General Information

Pregnancy: Does not appear to be associated with congenital malformations with first trimester exposure. Recommended to avoid at time of delivery as there is a small increased risk of hemolytic anemia of the newborn.

Breastfeeding: Nitrofurantoin is transferred into breastmilk in very low amounts. Nitrofurantoin therapy is contraindicated when given directly to infants < 1 month of age due to the risk of hemolysis. Theoretically, this risk may also be present for infants exposed to nitrofurantoin via breastmilk however, no reports of hemolytic anemia in a breastfeeding neonate exposed to nitrofurantoin have been located. Caution, particularly in preterm infants and infants < 8 days old. An alternative antibiotic should be considered if possible. Breastfeeding should be avoided in infants with G6PD deficiency. Monitor the infant for signs of jaundice and GI intolerances.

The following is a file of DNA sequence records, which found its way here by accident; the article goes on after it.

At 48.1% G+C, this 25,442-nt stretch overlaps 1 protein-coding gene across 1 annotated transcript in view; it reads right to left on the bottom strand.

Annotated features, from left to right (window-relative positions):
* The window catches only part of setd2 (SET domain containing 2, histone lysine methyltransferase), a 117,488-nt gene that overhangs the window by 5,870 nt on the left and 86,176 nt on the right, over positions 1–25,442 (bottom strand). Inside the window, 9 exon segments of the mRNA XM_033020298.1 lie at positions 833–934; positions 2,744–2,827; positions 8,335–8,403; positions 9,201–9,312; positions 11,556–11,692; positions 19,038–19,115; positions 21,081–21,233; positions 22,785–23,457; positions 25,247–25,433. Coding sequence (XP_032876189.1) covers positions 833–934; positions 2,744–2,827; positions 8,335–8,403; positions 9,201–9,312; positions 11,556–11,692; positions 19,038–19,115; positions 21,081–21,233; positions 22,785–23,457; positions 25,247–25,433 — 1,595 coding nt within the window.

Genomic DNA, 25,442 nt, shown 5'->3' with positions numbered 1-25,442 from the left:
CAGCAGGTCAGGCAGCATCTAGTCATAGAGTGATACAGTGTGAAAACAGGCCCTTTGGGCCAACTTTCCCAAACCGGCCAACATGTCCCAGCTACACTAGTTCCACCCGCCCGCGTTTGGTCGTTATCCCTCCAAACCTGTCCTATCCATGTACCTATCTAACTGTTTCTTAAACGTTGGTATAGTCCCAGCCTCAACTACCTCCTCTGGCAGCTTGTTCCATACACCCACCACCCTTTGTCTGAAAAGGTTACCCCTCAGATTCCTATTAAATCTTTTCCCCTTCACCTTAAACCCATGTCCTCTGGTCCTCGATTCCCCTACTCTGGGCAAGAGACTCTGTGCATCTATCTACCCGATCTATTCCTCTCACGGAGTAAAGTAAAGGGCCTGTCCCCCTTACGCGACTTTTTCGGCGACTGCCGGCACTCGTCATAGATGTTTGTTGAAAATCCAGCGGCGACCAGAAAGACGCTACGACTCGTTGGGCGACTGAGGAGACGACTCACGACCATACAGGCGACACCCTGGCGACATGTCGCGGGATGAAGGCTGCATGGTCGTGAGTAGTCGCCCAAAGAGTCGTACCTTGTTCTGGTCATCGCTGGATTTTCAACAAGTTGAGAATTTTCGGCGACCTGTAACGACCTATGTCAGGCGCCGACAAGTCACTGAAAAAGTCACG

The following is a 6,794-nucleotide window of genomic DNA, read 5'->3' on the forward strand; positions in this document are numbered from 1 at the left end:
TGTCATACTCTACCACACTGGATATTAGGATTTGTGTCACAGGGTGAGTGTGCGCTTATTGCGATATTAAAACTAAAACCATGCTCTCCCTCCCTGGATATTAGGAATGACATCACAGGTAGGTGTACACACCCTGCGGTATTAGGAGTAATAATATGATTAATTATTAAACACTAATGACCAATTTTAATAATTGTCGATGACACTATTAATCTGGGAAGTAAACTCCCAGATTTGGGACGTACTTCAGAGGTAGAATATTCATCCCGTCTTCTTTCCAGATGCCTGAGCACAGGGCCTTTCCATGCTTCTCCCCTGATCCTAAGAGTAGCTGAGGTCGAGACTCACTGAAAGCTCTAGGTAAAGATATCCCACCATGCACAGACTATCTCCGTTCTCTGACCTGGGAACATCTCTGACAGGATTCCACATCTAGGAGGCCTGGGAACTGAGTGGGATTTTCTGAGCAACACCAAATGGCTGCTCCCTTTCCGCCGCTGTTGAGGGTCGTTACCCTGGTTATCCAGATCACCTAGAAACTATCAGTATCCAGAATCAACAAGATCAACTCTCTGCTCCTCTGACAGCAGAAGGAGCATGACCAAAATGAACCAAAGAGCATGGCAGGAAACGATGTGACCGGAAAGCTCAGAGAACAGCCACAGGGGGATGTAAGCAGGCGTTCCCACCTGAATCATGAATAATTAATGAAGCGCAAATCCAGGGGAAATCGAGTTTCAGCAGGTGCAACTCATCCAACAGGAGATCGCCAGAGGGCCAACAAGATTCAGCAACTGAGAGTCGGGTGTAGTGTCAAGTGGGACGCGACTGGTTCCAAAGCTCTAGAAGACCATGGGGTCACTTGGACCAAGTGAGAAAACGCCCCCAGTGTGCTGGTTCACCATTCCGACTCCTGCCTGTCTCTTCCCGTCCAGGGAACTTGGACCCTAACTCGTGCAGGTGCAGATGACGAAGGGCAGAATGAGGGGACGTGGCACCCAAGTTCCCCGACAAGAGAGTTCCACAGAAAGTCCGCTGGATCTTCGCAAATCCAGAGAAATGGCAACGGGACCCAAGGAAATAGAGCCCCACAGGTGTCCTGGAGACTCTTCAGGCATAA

Uncomplicated cystitis with eGFR > 40 ml/min

  • Interstitial pneumonitis and fibrosis especially with prolonged use
  • Peripheral neuropathy
  • GI intolerance
  • Increased liver enzmes
  • Anemia

Cannot be used for the treatment of pyelonephritis.

Antimicrobial class: Reduced by bacterial flavoproteins to reactive intermediates that inactivate or alter bacterial ribosomal proteins leading to inhibition of protein synthesis, aerobic energy metabolism, DNA, RNA, and cell wall synthesis. Nitrofurantoin is bactericidal in urine at therapeutic doses.